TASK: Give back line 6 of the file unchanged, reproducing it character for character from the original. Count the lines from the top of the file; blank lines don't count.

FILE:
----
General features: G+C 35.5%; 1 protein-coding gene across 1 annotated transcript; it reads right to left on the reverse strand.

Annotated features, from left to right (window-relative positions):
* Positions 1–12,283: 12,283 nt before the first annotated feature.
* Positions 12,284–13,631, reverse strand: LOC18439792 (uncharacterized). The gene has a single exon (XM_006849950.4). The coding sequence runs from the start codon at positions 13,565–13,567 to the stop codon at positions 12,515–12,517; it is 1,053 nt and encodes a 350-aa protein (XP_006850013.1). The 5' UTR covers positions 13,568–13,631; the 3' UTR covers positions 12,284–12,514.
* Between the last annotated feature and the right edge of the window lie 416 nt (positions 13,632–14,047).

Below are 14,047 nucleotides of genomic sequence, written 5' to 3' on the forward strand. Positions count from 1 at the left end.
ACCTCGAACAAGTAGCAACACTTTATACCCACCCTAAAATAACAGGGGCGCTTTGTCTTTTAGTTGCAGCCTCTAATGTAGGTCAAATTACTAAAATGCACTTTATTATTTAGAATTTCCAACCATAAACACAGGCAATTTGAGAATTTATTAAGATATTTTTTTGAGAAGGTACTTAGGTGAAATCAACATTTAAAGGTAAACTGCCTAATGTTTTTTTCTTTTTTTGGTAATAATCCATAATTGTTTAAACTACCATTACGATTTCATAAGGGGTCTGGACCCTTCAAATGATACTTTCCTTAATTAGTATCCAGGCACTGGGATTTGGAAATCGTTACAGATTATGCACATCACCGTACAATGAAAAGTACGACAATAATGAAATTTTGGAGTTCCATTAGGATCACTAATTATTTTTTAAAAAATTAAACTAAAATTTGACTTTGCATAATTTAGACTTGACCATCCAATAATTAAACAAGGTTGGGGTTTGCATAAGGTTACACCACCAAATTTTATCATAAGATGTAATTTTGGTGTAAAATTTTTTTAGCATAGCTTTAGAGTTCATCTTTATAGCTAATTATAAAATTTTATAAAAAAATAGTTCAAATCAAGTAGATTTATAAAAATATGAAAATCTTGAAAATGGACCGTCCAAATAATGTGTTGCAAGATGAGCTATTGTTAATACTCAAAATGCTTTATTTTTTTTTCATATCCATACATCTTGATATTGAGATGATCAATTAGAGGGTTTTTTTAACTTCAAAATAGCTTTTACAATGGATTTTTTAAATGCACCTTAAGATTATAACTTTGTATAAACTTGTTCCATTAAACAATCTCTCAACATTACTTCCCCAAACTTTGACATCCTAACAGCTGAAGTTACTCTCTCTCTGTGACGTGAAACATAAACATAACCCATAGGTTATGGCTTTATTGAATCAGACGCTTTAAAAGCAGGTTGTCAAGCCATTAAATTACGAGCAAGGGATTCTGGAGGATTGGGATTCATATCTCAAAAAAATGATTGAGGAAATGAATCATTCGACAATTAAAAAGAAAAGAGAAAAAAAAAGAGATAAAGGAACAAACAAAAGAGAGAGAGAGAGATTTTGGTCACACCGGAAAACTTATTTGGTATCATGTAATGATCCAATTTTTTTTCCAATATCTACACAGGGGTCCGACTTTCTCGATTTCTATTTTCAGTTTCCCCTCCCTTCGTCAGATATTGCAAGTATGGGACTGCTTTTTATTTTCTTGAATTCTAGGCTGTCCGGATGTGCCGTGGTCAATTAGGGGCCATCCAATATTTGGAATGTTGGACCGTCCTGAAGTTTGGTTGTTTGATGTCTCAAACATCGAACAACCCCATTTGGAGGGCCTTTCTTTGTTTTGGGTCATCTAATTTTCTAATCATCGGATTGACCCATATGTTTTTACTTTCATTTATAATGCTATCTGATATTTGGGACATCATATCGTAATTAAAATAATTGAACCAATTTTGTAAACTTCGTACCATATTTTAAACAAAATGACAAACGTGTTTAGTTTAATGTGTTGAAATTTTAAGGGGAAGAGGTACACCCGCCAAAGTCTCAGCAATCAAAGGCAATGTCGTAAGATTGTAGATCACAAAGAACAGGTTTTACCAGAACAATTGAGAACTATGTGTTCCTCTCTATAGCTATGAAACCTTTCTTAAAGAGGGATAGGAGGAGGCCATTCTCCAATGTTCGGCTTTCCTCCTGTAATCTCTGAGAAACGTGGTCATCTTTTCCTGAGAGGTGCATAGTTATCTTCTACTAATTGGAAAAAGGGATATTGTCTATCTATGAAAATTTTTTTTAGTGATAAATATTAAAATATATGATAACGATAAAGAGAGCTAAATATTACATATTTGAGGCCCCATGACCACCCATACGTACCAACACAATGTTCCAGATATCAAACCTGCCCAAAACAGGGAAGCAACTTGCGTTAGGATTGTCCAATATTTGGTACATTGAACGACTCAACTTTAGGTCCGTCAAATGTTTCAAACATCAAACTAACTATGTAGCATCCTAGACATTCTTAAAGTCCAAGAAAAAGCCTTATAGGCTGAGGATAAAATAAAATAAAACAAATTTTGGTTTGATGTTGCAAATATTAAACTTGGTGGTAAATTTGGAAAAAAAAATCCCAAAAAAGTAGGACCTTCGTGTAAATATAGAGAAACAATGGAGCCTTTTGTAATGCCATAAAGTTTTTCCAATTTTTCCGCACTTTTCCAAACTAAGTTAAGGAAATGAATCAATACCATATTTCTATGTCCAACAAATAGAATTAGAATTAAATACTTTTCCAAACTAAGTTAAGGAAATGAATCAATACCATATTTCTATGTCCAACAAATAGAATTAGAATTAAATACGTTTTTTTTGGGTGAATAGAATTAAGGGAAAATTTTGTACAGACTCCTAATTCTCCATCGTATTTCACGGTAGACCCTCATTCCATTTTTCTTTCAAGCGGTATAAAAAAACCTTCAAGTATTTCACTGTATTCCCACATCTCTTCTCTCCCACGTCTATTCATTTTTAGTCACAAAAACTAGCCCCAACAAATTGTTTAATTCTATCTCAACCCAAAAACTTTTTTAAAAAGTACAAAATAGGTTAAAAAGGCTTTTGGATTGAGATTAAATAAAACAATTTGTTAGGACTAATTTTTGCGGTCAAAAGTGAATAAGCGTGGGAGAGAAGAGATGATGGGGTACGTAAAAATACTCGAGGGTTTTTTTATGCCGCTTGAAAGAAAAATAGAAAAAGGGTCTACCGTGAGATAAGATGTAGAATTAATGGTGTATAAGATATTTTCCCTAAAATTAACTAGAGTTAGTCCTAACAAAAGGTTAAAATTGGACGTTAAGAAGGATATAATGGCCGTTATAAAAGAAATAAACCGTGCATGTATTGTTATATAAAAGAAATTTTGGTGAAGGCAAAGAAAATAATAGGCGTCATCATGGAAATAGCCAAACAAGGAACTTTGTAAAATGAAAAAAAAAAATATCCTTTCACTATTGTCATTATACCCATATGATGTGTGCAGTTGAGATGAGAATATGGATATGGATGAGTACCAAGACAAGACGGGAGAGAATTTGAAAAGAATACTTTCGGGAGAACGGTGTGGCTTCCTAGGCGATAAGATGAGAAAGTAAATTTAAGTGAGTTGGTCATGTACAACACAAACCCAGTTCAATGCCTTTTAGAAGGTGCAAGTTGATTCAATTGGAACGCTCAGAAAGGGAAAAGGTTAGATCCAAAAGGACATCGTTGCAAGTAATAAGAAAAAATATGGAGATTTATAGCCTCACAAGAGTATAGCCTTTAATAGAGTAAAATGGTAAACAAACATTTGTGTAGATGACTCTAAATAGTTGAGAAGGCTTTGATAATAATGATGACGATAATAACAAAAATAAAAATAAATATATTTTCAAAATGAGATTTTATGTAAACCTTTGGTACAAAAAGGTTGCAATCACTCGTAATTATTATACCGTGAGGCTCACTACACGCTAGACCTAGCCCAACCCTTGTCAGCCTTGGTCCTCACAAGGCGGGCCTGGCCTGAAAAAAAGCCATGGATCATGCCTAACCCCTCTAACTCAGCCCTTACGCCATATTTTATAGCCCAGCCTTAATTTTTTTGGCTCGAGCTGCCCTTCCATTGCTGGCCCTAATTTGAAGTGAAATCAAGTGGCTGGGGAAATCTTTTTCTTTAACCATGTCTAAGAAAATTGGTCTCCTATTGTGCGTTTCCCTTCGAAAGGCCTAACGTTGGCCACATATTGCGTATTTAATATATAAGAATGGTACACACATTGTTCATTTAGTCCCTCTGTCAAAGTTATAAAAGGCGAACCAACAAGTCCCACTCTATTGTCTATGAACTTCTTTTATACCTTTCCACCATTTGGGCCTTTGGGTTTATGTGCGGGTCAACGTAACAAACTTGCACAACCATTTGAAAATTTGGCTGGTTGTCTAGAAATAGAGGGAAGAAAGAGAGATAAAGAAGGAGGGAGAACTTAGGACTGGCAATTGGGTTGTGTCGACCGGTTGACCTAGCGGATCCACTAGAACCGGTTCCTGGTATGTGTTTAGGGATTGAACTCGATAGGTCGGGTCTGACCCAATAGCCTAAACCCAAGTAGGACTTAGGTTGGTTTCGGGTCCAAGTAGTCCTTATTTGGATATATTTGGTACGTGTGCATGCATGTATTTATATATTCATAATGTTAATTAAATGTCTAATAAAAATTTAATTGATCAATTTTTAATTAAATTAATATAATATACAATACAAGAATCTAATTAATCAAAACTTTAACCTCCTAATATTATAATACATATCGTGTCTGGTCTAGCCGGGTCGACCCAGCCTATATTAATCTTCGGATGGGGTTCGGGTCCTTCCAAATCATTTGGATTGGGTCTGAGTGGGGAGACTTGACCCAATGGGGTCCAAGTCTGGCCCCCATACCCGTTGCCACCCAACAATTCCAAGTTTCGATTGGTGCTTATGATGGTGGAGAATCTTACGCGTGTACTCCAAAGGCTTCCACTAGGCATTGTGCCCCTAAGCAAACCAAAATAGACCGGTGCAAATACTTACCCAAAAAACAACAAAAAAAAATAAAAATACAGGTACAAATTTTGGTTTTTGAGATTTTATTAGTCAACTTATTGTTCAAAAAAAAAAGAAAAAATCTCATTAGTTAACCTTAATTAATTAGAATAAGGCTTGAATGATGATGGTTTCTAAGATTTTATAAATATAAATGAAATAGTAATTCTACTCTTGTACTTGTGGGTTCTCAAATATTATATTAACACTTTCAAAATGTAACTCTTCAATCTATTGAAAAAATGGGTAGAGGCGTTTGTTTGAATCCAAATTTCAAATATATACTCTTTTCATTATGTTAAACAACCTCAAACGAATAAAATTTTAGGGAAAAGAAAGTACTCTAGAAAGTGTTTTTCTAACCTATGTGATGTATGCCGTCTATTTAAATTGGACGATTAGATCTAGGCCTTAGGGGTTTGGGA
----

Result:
Below are 14,047 nucleotides of genomic sequence, written 5' to 3' on the forward strand. Positions count from 1 at the left end.